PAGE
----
TradeBriefs Editorial

From the Editor's Desk

How to say the unsayable: 10 ways to approach a sensitive, daunting conversation

It's easy to put off tender discussions, but successfully addressing the most emotional subjects always starts with listening.

There's a conversation you're avoiding. It feels important, the stakes are high, there are strong feelings involved and you are putting it off: "The time isn't right"; "I can't find the words"; "I don't want to get emotional".

But delaying doesn't solve anything and anticipation is often far more uncomfortable than the conversation itself. Getting started might involve some awkward moments, but, after that, the situation is open for discussion and exploration.

Tried and tested approaches can help to smooth the way. Here are 10 useful tips from my experience as a psychotherapist and doctor, developed while working in some of the highest-stakes discussions - the tender conversations taking place as people face the end of life. These principles apply whether you are chatting in person, over the phone or during a video call. You can even use them in text message conversations.

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TradeBriefs Editorial

From the Editor's Desk

Why Do We Undervalue Competent Management?

Neither great leadership nor brilliant strategy matters without operational excellence.

Business schools teach MBA students that you can't compete on the basis of management processes because they're easily copied. Operational effectiveness is table stakes in the competitive universe, according to the strategists. But data from a decade-long research project involving 12,000 firms challenges that thinking.

The study examined how well companies performed 18 core management practices. It found vast differences in how they execute basic tasks like setting targets, running operations, and grooming talent, and that those differences matter: Firms with strong managerial processes do significantly better on high-level metrics such as profitability, growth, and productivity. What's more, the differences in process quality persist over time, suggesting that competent management is not easy to imitate.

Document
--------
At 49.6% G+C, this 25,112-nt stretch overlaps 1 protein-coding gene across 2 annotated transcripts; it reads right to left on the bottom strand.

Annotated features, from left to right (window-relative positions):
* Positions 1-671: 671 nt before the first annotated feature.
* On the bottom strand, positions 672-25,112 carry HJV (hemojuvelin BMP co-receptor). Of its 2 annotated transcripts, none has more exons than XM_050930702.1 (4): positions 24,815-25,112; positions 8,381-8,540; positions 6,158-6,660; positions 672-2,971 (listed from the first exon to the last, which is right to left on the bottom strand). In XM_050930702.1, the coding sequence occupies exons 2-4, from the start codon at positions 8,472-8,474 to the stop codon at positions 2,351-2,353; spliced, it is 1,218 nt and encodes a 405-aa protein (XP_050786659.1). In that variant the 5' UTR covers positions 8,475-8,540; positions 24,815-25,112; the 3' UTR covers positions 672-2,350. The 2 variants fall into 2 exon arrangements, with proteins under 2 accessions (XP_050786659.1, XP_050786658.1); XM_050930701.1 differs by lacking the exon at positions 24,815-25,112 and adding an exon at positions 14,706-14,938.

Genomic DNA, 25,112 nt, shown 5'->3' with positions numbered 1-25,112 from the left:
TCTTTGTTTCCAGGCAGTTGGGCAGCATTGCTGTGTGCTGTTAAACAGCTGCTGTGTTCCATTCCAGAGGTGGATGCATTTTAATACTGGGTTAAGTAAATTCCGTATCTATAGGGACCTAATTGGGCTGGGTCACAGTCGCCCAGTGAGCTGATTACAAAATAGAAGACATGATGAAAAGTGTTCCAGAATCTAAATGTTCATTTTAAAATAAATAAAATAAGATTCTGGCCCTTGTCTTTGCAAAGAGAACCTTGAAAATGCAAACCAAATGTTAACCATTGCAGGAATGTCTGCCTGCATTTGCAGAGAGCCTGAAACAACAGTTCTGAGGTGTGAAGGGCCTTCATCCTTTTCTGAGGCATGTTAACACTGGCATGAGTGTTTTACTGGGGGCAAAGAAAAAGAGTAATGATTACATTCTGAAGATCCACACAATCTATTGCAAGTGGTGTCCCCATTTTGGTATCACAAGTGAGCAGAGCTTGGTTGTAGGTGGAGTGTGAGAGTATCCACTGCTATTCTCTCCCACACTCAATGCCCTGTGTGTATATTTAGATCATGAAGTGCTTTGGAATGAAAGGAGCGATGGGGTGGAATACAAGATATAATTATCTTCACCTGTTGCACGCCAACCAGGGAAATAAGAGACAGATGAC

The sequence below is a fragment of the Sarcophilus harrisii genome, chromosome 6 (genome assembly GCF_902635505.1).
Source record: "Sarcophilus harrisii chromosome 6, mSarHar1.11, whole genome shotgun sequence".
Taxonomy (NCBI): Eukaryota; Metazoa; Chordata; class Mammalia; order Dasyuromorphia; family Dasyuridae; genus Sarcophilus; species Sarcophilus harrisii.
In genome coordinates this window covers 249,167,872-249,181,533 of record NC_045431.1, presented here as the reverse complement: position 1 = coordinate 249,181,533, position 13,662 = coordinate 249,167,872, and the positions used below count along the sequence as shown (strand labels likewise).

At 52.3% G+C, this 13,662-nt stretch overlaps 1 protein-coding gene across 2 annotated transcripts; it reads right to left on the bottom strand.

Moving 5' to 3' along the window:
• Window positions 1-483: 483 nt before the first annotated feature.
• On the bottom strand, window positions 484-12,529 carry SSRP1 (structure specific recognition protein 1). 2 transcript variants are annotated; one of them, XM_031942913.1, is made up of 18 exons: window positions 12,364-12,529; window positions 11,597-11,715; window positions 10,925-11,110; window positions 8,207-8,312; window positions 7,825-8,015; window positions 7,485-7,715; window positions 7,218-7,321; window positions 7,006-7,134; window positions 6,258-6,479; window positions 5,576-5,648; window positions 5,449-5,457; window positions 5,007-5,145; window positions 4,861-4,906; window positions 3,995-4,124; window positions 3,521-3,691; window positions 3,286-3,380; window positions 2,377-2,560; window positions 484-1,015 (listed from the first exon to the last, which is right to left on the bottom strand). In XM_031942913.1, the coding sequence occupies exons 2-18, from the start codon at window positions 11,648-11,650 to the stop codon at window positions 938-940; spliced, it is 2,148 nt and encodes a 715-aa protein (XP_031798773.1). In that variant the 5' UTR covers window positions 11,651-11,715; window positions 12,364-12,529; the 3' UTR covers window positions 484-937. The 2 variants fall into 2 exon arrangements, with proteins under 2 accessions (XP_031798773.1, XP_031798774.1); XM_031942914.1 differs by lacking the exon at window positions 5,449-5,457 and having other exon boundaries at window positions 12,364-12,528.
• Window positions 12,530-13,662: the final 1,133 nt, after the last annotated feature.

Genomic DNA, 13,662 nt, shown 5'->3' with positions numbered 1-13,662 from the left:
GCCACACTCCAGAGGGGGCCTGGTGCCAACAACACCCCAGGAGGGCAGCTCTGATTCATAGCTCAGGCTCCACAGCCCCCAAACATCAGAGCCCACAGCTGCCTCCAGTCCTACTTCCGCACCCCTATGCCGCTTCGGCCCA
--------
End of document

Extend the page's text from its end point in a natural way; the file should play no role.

In this article the authors review the findings of the research and explore what prevents executives from investing in management capabilities, arguing that such investments are a powerful way to become more competitive.

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TradeBriefs Editorial

From the Editor's Desk

Why Some People Get Burned Out and Others Don't

Everyone faces stress at work, but some people are able to handle the onslaught of long hours, high pressure, and work crises in a way that wards off burnout. You can get better at handling stress by making several mental shifts:

- Don't be the source of your stress. Resist your perfectionist tendencies and your drive for constant high achievement. Recognize when you're being too hard on yourself, and let go.

- Recognize your limitations. Don't try to be a hero. If you don't have the ability or bandwidth to do something, be honest with yourself and ask for help.

- Reevaluate your perspective. Do you view a particular situation as a threat to something you value? Or do you view it as a problem to be solved? Change how you see the situation to bring your stress levels down.

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